It is summer. I know that because the people in a big rush are here.
One night last week, I was driving home from Aquinnah with Tom Robinson after an unproductive fishing trip to Lobsterville Beach. It was approaching my 11 pm bedtime and a lack of fish-catching adrenalin left me poking along South Road slightly under the speed limit. The driver in the vehicle behind me was obviously in a hurry.
I looked for a shoulder to pull off so the guy could race by me and maybe hit a deer that I might hit, or get stopped by a cop. It is the little victories I hope for in the summer.
I always look forward to fishing Lobsterville. My many memories of bass popping along the beach provide a sense of anticipation. But the night had been a disappointment
Samantha Domurat inspects a false albacore caught by her grandfather Ron Domurat of Edgartown one fall. What does an old photo of a fish still months away from visiting these parts have to do with today's column? Read on.
Chris Reardon of Oak Bluffs walked by us on the beach and stopped to chat with me. The fishing was pretty good the previous night, he said. The fish were picky but they were there, which was not the case on this particular night.
Bait was abundant along the beach. A ribbon of small sand eels tinted the water along the shoreline. Gulls and terns were busy making the most of the beachside banquet.
But we found no fish. Well, in all fairness, Tom did catch one small bass slightly larger than the squid fly I had on the end of my fly line.
The tide was just about low. As a result there was little current. Stripers like current, and that may have had something to do with our poor results.
But, I suspect it had more to do with a cold front moving in from the northwest. Bolts of lightning illuminated the horizon in the direction of New Bedford. More ominously, from the perspective of someone holding a nine-foot graphite fly rod, bolts of lightning flashed in the sky just west of Gay Head.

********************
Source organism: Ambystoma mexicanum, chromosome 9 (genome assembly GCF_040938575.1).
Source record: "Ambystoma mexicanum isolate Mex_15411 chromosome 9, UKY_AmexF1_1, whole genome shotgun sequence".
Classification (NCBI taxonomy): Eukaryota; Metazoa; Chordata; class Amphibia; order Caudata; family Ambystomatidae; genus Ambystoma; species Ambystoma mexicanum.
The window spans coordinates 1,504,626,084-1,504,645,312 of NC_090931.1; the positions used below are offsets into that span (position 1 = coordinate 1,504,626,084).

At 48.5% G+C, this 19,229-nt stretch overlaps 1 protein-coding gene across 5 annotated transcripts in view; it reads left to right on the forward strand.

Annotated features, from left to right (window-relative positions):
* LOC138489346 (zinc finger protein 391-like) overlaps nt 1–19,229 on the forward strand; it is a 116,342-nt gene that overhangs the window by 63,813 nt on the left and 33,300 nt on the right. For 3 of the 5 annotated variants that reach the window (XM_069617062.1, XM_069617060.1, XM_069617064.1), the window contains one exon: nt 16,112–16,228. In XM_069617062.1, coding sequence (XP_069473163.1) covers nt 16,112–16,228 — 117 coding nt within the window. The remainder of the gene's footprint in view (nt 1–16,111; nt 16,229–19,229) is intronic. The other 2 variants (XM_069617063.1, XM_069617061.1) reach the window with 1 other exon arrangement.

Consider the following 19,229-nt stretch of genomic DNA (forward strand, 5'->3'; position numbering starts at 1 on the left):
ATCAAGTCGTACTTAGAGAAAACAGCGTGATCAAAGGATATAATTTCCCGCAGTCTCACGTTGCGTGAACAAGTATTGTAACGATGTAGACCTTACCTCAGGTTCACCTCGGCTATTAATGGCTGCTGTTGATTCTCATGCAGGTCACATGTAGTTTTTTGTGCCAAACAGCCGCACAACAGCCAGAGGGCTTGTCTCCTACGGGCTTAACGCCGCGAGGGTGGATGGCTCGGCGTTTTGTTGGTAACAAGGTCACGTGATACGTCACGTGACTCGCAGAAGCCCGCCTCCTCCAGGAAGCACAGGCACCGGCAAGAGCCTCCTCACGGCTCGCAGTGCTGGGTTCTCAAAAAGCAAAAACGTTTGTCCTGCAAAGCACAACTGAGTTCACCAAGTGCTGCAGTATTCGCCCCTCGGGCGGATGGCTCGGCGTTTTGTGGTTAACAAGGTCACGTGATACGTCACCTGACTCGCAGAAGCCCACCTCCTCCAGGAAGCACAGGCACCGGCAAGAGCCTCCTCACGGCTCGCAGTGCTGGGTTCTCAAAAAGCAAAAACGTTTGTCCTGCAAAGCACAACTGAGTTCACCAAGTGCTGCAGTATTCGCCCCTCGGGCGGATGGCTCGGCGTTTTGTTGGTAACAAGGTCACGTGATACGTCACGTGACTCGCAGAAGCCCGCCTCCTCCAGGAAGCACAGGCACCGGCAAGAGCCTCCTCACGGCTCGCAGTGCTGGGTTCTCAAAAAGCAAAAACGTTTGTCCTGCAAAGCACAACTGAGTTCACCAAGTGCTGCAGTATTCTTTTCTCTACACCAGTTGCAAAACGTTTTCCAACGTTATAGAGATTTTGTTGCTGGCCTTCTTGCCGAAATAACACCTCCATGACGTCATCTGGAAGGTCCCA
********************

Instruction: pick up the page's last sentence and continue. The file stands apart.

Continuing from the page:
Weather can trigger fish feeding behavior. Based on reports I heard later, the front slowed down fishing around the Island.
When the weather cooperates and the wind blows from the southwest, Lobsterville Beach is one of the better Island beaches to fish for striped bass at the end of June and beginning of July. Its ease of access makes it a perfect beach at which to introduce summer guests or kids to fishing.
My one complaint is that town officials have done little to increase parking along the beach, which is more than a mile long. The town resident-only beach parking area is marked with tow signs that provide no assurance that parking is allowed late at night.
Lobsterville Beach acts like a large bowl holding bait soup. Fish like that. And there are no hidden obstructions waiting to snag fishing line.
Even better, it is generally easy to find plenty of casting area. I like to have 360 degrees of clear space when I take someone who does not know how to cast fishing. It is stressful to constantly say "sorry" to the burly guy standing next to you after your guest's lure flies in front of his nose or crosses his line for the umpteenth time.
That is not to say that I have to find ways to entertain visitors. My wife has done her best to make sure we do not have houseguests, or if we do that they do not stay long. She could have her own cable show. I have the title: Guest proofing by design.
But that is fine with me. With some exceptions, I am not one of those selfless fishermen who gets more enjoyment from watching others catch fish. I want to catch fish.
The worst situation is to find fish when you are with people who are not really interested in fishing. The sun is going down, you spot big bass swirling just off the beach and your guests have no clue regarding the significance of the event, and worse, could care less.